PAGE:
I miss the English language.
In 1999, we moved to London from Geneva due to a corporate relocation. After 9 years in Switzerland, this was a new development in our family saga. Among the mixed emotions, one standout was a relief to live again in an English speaking culture. We could move right in and mix with the locals! We could live anywhere, not dependent on an international community or school to settle in. If we didn’t want to pay a hugely-exorbitant property price in London, we could pay a moderately-exorbitant property price in the countryside. We could move to a charming provincial English village in the hills or downs, find a crumbling stone property or a creaky half-timbered cottage and fit right in. After all, we were fluent in the local language – we only missed a sturdy pair of wellies.
I should have known better. I had plenty of British expat friends back in Geneva. Perhaps I hadn’t paid attention, or perhaps in the expat world, you have your own expat culture and dialect; everyone ends up speaking affected versions of the international language of English, adapted and tweaked to mingle with the myriad mother tongues and language abilities encountered in an enormous international community.
Whatever the case, upon arrival in London and following a brief rental experience in Surrey, we moved to that aforementioned tiny provincial village where we purchased a rambling, L-shaped, feng-shui-challenged barn renovation near the south coast with distant views to the Isle of Wight. Suddenly, I found myself in the thick of all things English and thoroughly in the dark.
While I can write volumes about our bumbling and surprisingly foreign experience settling into U.K. life, I will remain on the topic of language. After all, that was one of the perks of this move for us, and the excuse we used to propel ourselves to a remote corner of Southeast England in our well-intentioned quest to live like a local.
So please reflect upon these images:
Explanation: If your child is invited home by a classmate for Tea one day, rest assured your precious 4 year-old will not be served a scalding cup of Earl Grey. Most likely, he will be supplied with an early supper served to children; beans on toast is a favorite.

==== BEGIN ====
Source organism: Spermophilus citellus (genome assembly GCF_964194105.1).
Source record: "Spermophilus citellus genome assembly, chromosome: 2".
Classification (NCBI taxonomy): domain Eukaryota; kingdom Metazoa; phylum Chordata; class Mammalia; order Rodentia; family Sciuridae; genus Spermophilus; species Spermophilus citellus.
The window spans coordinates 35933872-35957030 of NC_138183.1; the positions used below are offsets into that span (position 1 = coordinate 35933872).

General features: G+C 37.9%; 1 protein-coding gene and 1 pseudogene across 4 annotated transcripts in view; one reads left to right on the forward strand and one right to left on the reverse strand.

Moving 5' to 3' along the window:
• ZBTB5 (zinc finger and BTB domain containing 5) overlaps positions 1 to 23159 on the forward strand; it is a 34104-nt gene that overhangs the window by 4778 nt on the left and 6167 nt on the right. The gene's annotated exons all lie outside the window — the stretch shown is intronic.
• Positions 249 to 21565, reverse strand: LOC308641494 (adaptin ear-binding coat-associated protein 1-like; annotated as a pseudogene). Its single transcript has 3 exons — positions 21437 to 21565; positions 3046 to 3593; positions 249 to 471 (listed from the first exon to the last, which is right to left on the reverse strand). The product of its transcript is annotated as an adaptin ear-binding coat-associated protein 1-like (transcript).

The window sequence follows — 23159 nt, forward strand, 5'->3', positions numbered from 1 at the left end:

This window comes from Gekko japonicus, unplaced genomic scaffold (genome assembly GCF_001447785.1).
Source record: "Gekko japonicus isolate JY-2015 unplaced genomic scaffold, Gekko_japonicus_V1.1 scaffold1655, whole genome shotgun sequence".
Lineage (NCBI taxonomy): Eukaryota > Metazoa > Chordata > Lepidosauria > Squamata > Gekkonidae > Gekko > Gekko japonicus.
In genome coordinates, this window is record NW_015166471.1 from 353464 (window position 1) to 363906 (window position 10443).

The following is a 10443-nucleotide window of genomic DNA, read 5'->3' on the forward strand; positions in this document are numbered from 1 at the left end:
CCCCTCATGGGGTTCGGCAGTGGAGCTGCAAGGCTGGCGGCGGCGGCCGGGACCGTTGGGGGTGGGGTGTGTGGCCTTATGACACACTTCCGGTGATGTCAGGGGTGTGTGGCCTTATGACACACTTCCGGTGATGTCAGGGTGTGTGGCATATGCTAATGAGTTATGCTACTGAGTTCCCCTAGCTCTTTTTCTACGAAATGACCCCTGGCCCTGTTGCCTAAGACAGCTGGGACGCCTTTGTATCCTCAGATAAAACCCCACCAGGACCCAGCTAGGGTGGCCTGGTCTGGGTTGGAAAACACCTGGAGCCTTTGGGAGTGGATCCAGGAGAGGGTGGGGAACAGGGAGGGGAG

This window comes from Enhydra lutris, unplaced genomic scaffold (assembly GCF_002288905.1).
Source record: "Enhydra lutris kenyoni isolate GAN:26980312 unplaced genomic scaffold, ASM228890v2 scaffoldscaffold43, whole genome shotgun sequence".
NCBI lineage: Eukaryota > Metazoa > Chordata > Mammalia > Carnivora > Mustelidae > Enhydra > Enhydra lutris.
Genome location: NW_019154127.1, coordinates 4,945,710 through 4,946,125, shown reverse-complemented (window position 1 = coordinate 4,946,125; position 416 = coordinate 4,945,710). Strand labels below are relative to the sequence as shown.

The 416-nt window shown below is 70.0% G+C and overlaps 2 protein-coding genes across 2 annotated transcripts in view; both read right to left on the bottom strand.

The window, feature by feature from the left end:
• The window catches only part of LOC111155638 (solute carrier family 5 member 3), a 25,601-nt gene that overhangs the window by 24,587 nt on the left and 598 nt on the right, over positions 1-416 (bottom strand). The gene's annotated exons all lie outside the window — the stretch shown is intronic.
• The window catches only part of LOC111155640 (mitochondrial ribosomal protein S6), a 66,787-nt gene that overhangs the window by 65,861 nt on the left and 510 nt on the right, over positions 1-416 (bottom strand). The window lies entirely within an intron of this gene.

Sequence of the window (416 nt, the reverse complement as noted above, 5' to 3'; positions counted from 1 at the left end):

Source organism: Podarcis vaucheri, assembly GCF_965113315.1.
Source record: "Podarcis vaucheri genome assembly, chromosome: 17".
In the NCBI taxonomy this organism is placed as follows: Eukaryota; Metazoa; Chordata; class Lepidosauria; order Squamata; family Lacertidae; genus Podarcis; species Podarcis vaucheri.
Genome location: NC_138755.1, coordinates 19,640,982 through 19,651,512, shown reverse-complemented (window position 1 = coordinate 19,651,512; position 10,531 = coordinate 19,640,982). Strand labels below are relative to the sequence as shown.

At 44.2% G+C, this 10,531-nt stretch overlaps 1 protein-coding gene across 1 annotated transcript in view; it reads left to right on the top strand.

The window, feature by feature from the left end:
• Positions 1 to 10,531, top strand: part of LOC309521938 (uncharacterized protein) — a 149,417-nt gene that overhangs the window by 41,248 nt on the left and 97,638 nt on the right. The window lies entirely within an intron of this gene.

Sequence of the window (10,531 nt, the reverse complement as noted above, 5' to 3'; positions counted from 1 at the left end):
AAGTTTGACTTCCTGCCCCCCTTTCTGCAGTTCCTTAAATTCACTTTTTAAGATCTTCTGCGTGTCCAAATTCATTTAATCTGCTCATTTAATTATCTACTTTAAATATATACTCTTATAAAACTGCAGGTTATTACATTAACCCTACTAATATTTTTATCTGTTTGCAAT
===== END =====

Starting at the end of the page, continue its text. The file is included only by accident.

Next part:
Here is a picture of Pudding. And here is a picture of Pudding.
Explanation: If you are invited to a neighbour’s home for dinner and asked to bring a pudding, don’t despair if you are unsure as to whether you can recreate your mother’s Butterscotch Pudding recipe from your childhood. Pudding is a synonym for dessert, so feel free to live on the wild side and whip up a cake or trifle.
Now you have an idea of the linguistic hurdles I faced. However, with time, and in my eternal pursuit of going native and not blatantly sticking out like the Yankee that I am, I slowly caught on to the English language. My vocabulary shifted. I embraced words such as whilst and hence. I quickly learnt to refer to the car boot and clothing articles such as knickers, jumpers, and trainers. More importantly, I learnt to never, ever, compliment someone on their pants (blush) – for they are trousers. My written word adjusted to include u’s and t’s (neighbour, favourite, learnt, burnt.) The letter “z” became “zed” and was often substituted with an “s” as in finalise and realise. Ever, ever so civilised.
Years later, when we would move on from England to Denmark, and I was straddling the Danish and international communities, British-English remained the English language. I miss it now and still use it in my writing. Unfortunately, my very-American computer program is none too pleased, and my text is littered with red lines.